2 While asserting the equality of all men, in a moral and spiritual sense, in the sight of God, the apostle recognised slavery as an existing institution, which must be submitted to by those who could not legally obtain their freedom, and exhorted slaves to be obedient to their “masters according to the flesh ” (1 Cor. vii. 21-24; Eph. vi. 5-9; Col. iii.22—iv.1). The slave system was so long established, and so widespread (the number of slaves in many cities far exceeding that of the freemen), that for the apostles to have set themselves in direct opposition to the law, by preaching emancipation as an essential part of the gospel, would have been to rouse against them the hostility of the governing and educated classes, and might have led to a servile war, which would have cost thousands of lives, and would probably only have

fastened their chains more securely on the necks of the victims. But by teaching the universal brotherhood of men in Jesus Christ, and admitting all alike to full communion in the Church, the apostles brought an influence to bear upon society which could not fail in course of time to lead to the abolition of slavery, and which very soon led to voluntary efforts on the part of congregations to purchase the freedom of their slave-members, as well as to a change of social sentiment with regard to those who remained in that condition.

Among the heroes and heroines of the Church, were found not a few members of this class. When slavegirls, like Blandina in Gaul, or Felicitas in Africa, having won for themselves the crown of martyrdom, were celebrated in the festivals of the Church with honours denied to the most power: ful and noblest born of mankind, social prejudice had received a wound which could never be healed (Lightfoot). In the measures passed by Constantine, the first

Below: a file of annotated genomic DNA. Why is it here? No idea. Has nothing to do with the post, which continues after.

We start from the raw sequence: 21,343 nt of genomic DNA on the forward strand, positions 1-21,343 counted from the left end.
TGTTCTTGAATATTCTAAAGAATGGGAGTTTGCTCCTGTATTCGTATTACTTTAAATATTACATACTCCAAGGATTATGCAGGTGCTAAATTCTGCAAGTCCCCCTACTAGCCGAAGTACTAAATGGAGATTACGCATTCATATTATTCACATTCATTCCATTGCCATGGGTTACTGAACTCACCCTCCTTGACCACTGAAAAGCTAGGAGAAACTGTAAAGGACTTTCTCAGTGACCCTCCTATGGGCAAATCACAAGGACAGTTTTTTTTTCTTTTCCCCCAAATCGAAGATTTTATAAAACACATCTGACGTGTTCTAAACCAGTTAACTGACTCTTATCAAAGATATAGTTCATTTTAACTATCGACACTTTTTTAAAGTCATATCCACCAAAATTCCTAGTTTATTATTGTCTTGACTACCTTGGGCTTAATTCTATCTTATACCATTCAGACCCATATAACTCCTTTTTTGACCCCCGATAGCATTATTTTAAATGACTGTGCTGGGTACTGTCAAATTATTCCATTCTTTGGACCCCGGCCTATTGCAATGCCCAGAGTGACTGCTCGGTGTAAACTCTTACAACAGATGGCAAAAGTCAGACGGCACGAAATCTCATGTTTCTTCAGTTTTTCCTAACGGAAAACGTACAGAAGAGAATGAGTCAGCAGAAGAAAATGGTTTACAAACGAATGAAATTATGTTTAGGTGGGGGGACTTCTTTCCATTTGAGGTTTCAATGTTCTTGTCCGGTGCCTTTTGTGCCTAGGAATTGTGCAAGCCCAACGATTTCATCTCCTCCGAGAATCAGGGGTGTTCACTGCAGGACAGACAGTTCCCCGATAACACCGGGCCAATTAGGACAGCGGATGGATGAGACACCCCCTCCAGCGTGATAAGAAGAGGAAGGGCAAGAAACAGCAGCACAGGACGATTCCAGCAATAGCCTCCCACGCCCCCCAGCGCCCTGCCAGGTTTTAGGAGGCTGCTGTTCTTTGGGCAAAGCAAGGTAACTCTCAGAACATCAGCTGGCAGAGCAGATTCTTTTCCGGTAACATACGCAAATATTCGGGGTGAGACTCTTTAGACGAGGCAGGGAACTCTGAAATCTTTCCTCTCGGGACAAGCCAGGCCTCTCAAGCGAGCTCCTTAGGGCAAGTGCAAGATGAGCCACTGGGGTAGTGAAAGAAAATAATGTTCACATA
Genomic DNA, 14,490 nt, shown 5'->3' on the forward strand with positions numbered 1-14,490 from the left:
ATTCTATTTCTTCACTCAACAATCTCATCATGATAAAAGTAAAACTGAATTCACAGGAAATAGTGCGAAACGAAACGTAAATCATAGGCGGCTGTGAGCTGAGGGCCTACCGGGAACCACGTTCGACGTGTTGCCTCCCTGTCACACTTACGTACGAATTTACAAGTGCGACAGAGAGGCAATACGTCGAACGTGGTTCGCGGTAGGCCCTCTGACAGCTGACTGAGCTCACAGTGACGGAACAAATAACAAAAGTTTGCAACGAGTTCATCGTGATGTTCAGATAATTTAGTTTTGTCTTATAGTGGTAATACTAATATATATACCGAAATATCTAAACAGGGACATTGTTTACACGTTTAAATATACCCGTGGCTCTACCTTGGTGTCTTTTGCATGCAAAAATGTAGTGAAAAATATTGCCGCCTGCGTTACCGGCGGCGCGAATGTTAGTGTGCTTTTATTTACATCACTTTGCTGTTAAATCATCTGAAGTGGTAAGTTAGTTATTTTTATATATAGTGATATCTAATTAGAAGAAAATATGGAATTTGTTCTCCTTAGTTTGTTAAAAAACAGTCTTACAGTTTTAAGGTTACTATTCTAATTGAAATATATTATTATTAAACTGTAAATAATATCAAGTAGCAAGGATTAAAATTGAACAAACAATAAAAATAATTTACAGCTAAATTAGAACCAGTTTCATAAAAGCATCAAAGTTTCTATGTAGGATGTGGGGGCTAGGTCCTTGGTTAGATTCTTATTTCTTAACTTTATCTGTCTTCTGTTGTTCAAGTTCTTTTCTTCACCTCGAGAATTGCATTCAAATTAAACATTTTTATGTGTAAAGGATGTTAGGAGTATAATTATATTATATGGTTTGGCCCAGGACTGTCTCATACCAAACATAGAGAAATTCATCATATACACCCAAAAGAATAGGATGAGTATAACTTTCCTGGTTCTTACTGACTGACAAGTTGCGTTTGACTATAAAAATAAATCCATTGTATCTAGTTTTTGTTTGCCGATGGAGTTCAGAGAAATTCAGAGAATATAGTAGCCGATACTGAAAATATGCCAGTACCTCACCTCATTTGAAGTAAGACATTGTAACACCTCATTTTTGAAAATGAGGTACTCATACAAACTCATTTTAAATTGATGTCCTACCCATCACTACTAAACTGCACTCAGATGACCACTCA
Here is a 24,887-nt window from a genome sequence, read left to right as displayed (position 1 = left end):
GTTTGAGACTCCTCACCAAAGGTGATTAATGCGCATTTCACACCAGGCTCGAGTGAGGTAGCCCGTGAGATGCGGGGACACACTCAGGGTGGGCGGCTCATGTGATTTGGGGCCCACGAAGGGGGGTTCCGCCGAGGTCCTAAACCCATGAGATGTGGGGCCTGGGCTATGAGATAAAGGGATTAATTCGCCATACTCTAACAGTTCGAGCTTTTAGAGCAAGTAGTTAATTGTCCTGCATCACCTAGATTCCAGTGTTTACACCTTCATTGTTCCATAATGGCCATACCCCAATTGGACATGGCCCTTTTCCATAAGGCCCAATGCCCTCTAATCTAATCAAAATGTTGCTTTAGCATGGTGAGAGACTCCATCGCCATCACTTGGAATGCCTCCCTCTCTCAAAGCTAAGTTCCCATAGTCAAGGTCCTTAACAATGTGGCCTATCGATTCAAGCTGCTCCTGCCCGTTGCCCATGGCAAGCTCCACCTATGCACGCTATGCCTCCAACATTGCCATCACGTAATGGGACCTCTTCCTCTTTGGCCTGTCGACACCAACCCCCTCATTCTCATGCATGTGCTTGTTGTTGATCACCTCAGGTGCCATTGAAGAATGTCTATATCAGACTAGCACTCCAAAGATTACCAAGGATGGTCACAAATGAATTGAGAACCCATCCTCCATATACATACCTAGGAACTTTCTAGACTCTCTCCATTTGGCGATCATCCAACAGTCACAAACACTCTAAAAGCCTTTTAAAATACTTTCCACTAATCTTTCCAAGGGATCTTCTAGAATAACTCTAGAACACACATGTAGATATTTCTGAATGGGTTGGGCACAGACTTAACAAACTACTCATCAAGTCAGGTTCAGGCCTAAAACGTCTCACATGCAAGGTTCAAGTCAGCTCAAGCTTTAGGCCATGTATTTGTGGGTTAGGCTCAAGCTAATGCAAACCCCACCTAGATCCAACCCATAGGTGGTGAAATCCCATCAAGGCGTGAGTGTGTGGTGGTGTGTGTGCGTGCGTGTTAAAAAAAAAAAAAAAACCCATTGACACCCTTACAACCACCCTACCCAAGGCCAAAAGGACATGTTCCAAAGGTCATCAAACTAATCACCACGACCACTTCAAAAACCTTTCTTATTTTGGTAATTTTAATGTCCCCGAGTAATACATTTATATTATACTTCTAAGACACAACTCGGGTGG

Christian Emperor, for ameliorating the condition of slaves, we have the initiation of a movement which was to culminate in the nineteenth century,

in the abolition of slavery throughout the British Empire, the liberation of twenty millions of serfs by the Emperor of Russia, the emancipation of the negro in the United States of America, and the final effort to heal “the open sore of the world " in the dark continent of Africa,

tion not untouched with humour.1 The whole tone and structure of the letter was well fitted to bring out the better nature of Philemon ; and it was doubtless to strengthen the appeal—by making Philemon realise that the eyes of his fellow-Christians were upon him—that Paul associates Timothy with himself in his opening greeting, which is addressed not to Philemon alone, but also to other Christian members of his household, and to the congregation meeting for worship in his house ; 2 and he sends salutations from several others whose names are given at the close.3 He even throws out a hint that it may not be long before he visits Philemon in person."

i In ver. II there is a play on the name

“Onesimus,” which in the original ('Ovño quos) means profitable"; and also in ver. 20, ovalunu (onaimen), “let me have help of thee.”. Perhaps there is a similar play of words in a xpnotov (achreston=unprofitable), and eŮXPNOTOV (euchreston=profitable) of ver. If with reference to the word Xplotós (Christos). Farrar calls attention to an interesting parallel in the language of an English preacher (Whitfield) when appealing to the comedian Shuter, who had often played the character of Ramble.

" And thou, poor Ramble, who hast often

rambled from Him, oh, end thy ramblings and come to Jesus.”

2 Vers. 1, 2: “Paul, a prisoner of Christ Jesus, and Timothy our brother, to Philemon our beloved and fellowworker, and to Apphia our sister, and to Archippus our fellow-soldier, and to the church in thy house."